After the surgery, I spent another three months in the hospital and was discharged.
At home, it was tough having to depend on my children to buy all the items I needed.
But, now I have adjusted to my new life. As a pastor, I have learned that it is only God who gives us the grace to keep living. I loved preaching, but I had to stop when the cancer overwhelmed me.
Can you imagine living like this for 21 years and still leading a normal life like any other person? It is by the grace of God. Healing begins with acceptance. It is only after you accept your condition that you are able to live a happier life.
I feed myself and even laugh and joke around with my family the way I used to before I got sick. I do not feel like less of a human being.
My wife does everything for me. When she leaves for her usual pastoral work, she blends my food and puts it in a thermos. I eat the same meals as my family, though blended.
When I wake up in the morning, I take my pain drugs – morphine and others. Then, I take a shower and my wife cleans my wounds both in the stomach and breathing pipe. I take the drugs six times a day because I am usually in too much pain.
At around 7am I take breakfast, mainly Weetabix, and later I have my 10 o’clock tea, through a syringe. At exactly 1pm I take my lunch and another cup of tea at 4pm. I take dinner at 6pm and another meal at 10pm before retiring to bed.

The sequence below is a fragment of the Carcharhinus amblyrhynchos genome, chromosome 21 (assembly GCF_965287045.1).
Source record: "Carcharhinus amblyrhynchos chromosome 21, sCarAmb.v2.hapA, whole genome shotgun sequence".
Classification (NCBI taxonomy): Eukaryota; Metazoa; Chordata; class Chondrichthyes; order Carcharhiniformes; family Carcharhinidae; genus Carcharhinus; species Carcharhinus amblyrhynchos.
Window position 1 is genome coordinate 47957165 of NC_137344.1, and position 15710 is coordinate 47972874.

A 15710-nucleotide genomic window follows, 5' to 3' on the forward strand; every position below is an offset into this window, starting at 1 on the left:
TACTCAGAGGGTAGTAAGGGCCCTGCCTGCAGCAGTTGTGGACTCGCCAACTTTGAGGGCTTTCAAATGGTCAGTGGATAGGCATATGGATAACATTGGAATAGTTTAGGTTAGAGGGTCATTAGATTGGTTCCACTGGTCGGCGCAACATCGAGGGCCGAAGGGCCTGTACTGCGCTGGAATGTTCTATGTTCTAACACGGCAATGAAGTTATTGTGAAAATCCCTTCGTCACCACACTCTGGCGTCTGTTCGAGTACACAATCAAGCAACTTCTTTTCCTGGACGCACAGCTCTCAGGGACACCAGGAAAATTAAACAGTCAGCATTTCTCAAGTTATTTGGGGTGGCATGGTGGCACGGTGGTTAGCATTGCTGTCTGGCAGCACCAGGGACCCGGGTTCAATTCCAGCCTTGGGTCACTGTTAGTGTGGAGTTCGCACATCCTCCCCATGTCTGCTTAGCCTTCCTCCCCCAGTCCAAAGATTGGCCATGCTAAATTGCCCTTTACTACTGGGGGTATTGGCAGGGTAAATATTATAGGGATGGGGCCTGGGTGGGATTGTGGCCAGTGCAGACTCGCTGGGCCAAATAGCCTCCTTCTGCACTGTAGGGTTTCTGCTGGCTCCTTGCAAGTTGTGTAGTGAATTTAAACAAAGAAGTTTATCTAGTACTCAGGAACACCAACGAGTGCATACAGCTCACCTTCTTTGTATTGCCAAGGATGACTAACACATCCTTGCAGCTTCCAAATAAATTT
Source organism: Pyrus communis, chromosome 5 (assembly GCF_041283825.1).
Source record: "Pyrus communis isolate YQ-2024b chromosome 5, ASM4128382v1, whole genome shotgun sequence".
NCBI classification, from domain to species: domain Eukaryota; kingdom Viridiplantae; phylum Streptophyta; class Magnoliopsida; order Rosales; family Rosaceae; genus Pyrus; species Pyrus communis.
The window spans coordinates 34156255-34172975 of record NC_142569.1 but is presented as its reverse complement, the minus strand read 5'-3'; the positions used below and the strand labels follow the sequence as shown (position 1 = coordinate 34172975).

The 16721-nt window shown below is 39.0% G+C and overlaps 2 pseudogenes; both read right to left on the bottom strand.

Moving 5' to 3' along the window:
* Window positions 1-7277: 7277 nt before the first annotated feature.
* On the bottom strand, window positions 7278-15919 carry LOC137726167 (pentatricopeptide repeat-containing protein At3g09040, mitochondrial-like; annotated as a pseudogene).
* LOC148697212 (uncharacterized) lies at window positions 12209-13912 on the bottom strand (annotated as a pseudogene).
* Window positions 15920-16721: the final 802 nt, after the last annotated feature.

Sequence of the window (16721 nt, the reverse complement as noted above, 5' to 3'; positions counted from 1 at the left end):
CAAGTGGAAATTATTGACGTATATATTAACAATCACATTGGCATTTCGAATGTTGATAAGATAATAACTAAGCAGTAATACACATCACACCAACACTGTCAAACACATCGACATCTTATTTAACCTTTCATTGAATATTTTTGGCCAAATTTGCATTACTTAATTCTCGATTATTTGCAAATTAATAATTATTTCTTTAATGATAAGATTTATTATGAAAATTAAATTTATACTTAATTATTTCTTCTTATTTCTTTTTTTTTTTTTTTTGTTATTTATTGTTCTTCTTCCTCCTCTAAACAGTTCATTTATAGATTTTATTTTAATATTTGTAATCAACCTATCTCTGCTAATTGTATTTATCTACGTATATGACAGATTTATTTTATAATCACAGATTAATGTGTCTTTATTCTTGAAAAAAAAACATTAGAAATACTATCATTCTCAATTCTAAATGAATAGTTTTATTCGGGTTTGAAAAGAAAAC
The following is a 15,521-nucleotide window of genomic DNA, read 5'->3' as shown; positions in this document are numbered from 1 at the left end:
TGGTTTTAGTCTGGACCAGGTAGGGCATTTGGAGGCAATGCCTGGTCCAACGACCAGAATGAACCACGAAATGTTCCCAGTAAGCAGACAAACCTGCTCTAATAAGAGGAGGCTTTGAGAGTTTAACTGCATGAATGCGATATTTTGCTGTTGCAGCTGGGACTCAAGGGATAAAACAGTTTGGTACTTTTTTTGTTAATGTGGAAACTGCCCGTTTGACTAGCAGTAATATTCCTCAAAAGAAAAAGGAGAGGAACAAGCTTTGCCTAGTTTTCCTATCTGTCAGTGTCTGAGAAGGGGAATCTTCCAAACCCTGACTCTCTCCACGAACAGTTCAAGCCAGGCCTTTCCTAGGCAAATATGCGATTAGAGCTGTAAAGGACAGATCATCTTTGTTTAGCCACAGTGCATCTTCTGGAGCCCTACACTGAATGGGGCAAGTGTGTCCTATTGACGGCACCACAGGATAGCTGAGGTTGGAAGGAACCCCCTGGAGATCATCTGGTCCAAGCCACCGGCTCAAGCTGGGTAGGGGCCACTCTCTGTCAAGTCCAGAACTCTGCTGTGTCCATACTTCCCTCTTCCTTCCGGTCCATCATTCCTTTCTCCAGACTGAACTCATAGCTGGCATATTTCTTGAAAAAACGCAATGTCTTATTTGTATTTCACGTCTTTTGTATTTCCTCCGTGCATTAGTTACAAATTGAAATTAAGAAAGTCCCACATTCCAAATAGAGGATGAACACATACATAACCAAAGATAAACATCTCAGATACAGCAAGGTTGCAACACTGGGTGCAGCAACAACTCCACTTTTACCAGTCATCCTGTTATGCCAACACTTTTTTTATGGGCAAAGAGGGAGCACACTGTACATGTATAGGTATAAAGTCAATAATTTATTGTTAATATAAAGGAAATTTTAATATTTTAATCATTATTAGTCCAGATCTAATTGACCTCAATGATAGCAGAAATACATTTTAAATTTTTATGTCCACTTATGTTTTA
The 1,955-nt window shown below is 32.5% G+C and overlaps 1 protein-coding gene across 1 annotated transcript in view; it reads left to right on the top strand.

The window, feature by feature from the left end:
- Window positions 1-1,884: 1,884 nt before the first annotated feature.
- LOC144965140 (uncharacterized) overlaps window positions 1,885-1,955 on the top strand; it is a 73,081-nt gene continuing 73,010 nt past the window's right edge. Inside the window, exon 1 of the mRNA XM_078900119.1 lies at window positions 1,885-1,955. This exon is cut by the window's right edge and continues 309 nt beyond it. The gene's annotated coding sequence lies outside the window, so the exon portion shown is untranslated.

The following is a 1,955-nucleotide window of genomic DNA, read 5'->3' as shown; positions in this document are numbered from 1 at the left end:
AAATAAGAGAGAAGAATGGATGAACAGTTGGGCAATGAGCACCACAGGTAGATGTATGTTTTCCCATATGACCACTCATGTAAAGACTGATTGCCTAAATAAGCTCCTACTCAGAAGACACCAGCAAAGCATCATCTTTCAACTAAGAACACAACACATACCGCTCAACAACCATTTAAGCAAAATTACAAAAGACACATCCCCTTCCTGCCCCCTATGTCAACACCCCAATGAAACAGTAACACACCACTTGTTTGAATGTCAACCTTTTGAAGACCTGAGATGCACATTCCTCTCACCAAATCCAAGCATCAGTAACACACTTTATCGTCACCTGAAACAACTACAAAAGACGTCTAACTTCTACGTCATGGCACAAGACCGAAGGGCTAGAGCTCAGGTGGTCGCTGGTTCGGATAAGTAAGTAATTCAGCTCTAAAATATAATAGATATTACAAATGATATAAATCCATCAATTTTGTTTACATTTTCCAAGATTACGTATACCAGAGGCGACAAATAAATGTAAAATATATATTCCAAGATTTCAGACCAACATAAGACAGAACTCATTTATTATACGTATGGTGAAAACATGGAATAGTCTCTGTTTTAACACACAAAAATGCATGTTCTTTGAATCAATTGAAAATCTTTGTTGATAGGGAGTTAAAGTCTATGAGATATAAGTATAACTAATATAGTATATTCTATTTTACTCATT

For a proper meal, I take two full 100ml syringes. The feeding syringe has three openings: for food, medicine and water. They all get in at different times because if I take them all at once, my stomach becomes bloated.
With the help of my children, fellow pastors and even my prayer warriors I have managed to live without major hitches. Although I spend about Sh10,000 a week on the drugs, I thank God my children have been able to help.
Even when we are tight on money, the pharmacists have never failed me. They allow me to take the drugs and pay later.
With my wife beside me, I am going back to the life I knew before cancer. She has stood by me in every situation. This is the true meaning of “For better, for worse”. Had she not been around, my life would be tough.